Bezel & Barrel REVIEWS, NEWS, AND INFO FOR WATCH ENTHUSIASTS

Tru-Beat – Dead Seconds

Rolex tru-beat ref. 6556 sold by Tiffany & Co. (Image credit: Phillips Aucitons)

Tastes Looks like quartz! That’s the problem with this ultra rare Rolex complication. It’s an automatic movement moving along at 18,000 beats per hour, but the second hand moves, well, once per second. Just like a quartz movement.

And while Rolex did have a brief flirtation with quartz in the 1970s and 1980s, this watch ain’t it. Rolex introduced the Oyster Perpetual Tru-Beat, ref. 6556, in 1954, ostensibly for doctors and health care workers who apparently used it to accurately measure vital signs of their patients.

The market’s need for such a feature was apparently not what Rolex had calculated, and the watch disappeared from their catalog five years later. Thus, the rarity of the 6556 relative to other contemporary Rolex pieces.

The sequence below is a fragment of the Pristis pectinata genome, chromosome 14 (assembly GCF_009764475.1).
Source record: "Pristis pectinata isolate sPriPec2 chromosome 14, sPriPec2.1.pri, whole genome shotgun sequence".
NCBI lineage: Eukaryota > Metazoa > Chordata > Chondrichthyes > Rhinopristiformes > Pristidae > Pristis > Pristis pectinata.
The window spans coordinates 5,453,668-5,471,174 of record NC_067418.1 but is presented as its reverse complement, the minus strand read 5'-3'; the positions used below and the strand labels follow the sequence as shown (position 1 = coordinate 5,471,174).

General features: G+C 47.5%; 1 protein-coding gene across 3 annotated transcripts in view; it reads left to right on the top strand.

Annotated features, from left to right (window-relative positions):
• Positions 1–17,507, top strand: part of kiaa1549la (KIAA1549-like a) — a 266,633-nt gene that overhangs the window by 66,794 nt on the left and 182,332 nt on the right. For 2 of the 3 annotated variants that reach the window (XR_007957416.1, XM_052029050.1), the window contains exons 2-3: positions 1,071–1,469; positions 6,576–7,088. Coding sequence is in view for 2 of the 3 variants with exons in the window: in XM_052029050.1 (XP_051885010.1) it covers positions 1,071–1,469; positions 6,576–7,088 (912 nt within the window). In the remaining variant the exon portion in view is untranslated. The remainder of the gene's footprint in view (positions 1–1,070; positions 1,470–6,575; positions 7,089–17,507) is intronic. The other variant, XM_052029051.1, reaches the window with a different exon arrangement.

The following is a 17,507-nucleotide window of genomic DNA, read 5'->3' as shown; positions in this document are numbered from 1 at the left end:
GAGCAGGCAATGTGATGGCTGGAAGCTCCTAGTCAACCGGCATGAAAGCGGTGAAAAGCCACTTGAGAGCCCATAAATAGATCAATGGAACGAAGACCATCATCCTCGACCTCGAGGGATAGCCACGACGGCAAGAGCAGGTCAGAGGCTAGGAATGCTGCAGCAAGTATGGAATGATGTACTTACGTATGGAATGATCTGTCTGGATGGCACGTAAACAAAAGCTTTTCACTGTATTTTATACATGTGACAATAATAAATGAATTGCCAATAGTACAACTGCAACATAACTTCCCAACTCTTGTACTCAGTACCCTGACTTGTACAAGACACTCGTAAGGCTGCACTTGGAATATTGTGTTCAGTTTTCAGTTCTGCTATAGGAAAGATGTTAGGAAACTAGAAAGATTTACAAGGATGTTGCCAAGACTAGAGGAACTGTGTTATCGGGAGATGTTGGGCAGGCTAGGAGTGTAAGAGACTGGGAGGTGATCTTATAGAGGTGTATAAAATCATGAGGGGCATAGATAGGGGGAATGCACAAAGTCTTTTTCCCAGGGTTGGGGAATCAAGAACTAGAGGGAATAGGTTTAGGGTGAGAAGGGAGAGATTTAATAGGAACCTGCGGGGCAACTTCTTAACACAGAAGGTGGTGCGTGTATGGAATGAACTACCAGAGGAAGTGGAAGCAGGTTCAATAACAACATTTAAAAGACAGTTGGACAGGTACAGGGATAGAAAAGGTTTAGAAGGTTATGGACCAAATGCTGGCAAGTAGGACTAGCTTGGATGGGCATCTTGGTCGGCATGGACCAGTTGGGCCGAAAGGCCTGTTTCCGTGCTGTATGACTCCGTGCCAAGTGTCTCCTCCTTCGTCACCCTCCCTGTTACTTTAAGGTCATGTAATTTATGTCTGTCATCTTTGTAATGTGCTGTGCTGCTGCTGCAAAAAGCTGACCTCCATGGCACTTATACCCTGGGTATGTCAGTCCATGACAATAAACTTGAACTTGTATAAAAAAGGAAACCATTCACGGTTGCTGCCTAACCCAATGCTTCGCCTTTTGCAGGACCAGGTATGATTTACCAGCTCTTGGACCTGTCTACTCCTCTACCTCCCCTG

Rolex Tru-Beat (Image credit: Phillips Auctions)

But the short production run is not the only reason the watch is rare today. The Tru-Beat’s movement was Rolex calibre 1040. This was basically their calibre 1030 with additional components to create the dead-seconds function. Sadly, over the years watchmakers – allegedly including Rolex Service themselves – traded out the 1040 movement with the 1030 as 1040-specific parts became unavailable.

But every once in a while one surfaces, like this one last year at Phillips Auction One which fetched CHF37,500. And this one, which a lucky Hodinkee writer got to rework.

So keep your eyes peeled as you haunt garage sales and thrift stores. It’s easy to see where the uninitiated could think the Tru-Beat is a cheap quartz fake Rolex.

But you know better now, right?

 

-Ed Estlow

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